Ex­pand liq­ue­fied gas ex­ports

The Times-Tribune - - World - BY JOHN IN­TER­VAL GUEST COLUM­NIST

As the world looks for new en­ergy sup­plies, one op­tion is to in­crease the use of clean-burn­ing liq­ue­fied nat­u­ral gas. It is low in car­bon and plen­ti­ful and doesn’t have the eco­nomic and en­vi­ron­men­tal prob­lems as­so­ci­ated with coal.

The United States is the most log­i­cal sup­plier of liq­ue­fied gas. Our coun­try is the world’s No. 1 pro­ducer of nat­u­ral gas. The Po­ten­tial Gas Com­mit­tee, a coali­tion of util­i­ties and pro­duc­tion com­pa­nies, es­ti­mates that Amer­ica pos­sesses po­ten­tial sup­plies of more than 2,800 tril­lion cu­bic feet of nat­u­ral gas that will ex­ceed de­mand for a cen­tury or more.

Re­gard­less of views on a new era of liq­ue­fied gas ex­ports — whether seen from its ef­fect on the U.S. econ­omy, our com­mit­ment to free trade, the en­ergy se­cu­rity of our al­lies in Europe and Asia, or the po­ten­tial for a significan­t re­duc­tion in air pol­lu­tion and car­bon emis­sions from a coal-to-nat­u­ral gas switch in elec­tric­ity pro­duc­tion — the re­sults will be far-reach­ing and ben­e­fi­cial.

Some main­tain that liq­ue­fied gas ex­ports could harm U.S. con­sumers if ex­ports reach a level in which do­mes­tic re­sources be­come tight and gas prices rise. Some chem­i­cal and fer­til­izer com­pa­nies that rely on large amounts of low-cost gas for pro­duc­tion say that U.S. gas sup­plies should be used for man­u­fac­tur­ing in this coun­try, not for sale over­seas. But the avail­abil­ity of gas hasn’t been a prob­lem for many years. Thanks to the shale rev­o­lu­tion and new in­no­va­tions in drilling, gas pro­duc­tion con­tin­ues to grow an­nu­ally. It’s time to put the ghosts of our en­ergy past to bed.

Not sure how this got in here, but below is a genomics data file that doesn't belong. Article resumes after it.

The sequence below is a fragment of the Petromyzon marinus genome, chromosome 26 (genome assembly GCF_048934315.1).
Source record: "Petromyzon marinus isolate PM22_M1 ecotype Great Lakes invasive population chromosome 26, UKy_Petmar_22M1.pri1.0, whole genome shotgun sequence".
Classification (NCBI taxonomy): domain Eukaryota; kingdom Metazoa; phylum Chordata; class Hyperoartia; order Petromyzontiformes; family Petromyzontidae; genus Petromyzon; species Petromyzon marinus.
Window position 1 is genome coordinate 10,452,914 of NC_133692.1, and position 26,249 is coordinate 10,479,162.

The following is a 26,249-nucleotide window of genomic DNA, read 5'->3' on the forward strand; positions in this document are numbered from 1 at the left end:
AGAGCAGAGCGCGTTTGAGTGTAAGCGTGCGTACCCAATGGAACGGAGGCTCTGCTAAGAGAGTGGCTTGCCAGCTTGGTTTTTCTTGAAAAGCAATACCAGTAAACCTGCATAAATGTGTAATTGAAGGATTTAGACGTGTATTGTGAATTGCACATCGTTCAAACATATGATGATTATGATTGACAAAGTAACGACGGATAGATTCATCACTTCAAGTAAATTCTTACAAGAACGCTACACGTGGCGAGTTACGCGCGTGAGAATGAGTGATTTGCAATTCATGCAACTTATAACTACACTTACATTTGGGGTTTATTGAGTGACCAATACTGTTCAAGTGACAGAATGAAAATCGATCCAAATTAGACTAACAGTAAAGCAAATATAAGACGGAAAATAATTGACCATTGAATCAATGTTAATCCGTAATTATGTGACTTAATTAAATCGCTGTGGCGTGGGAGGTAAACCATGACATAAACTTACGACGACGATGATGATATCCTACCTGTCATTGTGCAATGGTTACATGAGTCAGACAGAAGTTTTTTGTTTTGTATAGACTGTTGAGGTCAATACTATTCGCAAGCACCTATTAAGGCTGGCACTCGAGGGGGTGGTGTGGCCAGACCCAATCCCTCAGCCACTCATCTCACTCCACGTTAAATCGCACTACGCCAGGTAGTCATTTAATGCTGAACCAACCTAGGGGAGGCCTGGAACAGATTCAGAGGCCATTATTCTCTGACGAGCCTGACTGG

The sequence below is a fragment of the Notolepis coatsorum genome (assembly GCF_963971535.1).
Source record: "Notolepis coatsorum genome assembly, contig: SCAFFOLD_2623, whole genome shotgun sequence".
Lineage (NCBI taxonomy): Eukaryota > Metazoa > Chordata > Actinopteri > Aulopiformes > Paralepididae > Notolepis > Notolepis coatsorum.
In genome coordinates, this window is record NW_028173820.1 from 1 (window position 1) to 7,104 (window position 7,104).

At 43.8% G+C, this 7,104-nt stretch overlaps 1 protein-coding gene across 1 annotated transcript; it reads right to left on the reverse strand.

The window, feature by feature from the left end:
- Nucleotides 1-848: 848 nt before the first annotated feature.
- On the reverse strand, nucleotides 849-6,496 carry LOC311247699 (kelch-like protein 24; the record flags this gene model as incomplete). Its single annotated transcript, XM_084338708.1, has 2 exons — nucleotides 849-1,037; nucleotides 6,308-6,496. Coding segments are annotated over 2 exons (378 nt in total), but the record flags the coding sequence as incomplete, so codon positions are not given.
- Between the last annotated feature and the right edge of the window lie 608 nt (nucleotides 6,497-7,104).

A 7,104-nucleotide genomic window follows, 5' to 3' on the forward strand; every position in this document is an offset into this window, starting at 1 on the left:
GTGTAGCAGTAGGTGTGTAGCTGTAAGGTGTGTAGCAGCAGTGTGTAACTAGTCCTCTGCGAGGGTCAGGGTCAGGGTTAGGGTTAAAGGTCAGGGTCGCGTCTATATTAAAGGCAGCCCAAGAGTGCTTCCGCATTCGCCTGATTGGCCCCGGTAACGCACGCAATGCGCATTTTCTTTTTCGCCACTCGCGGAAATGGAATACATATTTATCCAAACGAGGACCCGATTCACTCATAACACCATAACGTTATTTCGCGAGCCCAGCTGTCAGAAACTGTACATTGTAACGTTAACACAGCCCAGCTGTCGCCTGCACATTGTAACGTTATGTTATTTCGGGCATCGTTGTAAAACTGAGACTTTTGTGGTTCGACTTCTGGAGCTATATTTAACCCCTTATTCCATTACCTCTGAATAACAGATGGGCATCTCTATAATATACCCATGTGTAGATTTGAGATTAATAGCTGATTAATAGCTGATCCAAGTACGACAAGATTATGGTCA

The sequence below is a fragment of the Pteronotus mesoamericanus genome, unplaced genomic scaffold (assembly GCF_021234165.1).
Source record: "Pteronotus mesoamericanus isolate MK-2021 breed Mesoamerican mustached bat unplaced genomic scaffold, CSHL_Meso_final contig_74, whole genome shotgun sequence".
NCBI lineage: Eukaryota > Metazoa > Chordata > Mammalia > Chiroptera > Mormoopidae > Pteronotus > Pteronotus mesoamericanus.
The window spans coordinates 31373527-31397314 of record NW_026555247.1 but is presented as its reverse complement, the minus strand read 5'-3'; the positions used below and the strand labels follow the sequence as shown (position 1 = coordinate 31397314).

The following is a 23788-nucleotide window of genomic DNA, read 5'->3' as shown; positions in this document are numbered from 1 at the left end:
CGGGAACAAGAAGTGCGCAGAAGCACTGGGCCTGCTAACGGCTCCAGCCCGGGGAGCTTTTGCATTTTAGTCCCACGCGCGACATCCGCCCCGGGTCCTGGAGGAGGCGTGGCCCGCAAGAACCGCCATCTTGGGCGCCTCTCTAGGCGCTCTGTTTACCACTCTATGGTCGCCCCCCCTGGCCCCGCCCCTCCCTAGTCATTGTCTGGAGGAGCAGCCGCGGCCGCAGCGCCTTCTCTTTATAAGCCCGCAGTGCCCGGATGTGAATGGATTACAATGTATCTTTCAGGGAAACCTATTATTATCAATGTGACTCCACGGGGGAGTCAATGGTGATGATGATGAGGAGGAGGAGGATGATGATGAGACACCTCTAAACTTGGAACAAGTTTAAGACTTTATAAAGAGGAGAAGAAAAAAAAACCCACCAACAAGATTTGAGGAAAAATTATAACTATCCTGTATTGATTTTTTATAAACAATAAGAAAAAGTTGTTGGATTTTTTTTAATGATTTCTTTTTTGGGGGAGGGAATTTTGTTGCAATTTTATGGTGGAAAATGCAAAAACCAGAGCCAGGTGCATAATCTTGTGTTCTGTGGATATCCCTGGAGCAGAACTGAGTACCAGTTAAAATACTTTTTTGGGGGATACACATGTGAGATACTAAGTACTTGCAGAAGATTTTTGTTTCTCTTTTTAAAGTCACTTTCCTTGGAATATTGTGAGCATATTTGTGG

U.S. ex­ports of liq­ue­fied gas be­gan ear­lier this year at Che­niere En­ergy’s Sabine Pass ter­mi­nal in Louisiana. The first cargo was de­liv­ered to Brazil in Fe­bru­ary. In Oc­to­ber, there were nine ship­ments from the Louisiana ter­mi­nal to for­eign coun­tries. China and Ja­pan are huge po­ten­tial mar­kets for liq­ue­fied gas, as are coun­tries in cen­tral and east­ern Europe. Those re­gions are ea­ger to get ac­cess to U.S. gas as a way to break Rus­sia’s grip on their economies.

Four other U.S. liq­ue­fied gas ter­mi­nal are un­der con­struc­tion and 30 more ap­pli­ca­tions to ex­port it are pend­ing be­fore the De­part­ment of En­ergy. Sev­eral have been un­der re­view for years and with no break­through in sight, the bu­reau­cratic log­jam keeps get­ting worse.

Ac­tion is long over­due on leg­is­la­tion stream­lin­ing and speed­ing up the li­cens­ing process.

That should be high on the en­ergy agenda of the Trump ad­min­is­tra­tion and Congress. With­out changes in the li­cens­ing process that elim­i­nate over­lap­ping re­views by the De­part­ment of En­ergy and as many as 20 dif­fer­ent state and fed­eral agen­cies, the bot­tle­neck will con­tinue and the United States will be at a dis­ad­van­tage in com­pet­ing with other liq­ue­fied gas ex­porters, namely Aus­tralia and In­done­sia. Both coun­tries are build­ing ex­port ca­pa­bil­i­ties in hopes of snag­ging a large part of the Asian mar­ket.

Make no mis­take, U.S. shale-gas pro­duc­ers in the Mar­cel­lus re­gion have a lot at stake in this. If the gas that’s be­ing pro­duced in this coun­try is not sold, drilling will de­cline and thou­sands of work­ing peo­ple will lose their jobs.

Ex­port­ing liq­ue­fied gas is in our na­tional in­ter­est. A great deal de­pends on im­prov­ing the per­mit­ting process.

IN­TER­VAL John In­ter­val is a pe­tro­leum ge­ol­o­gist in Bridgevill­e, Al­legheny County.

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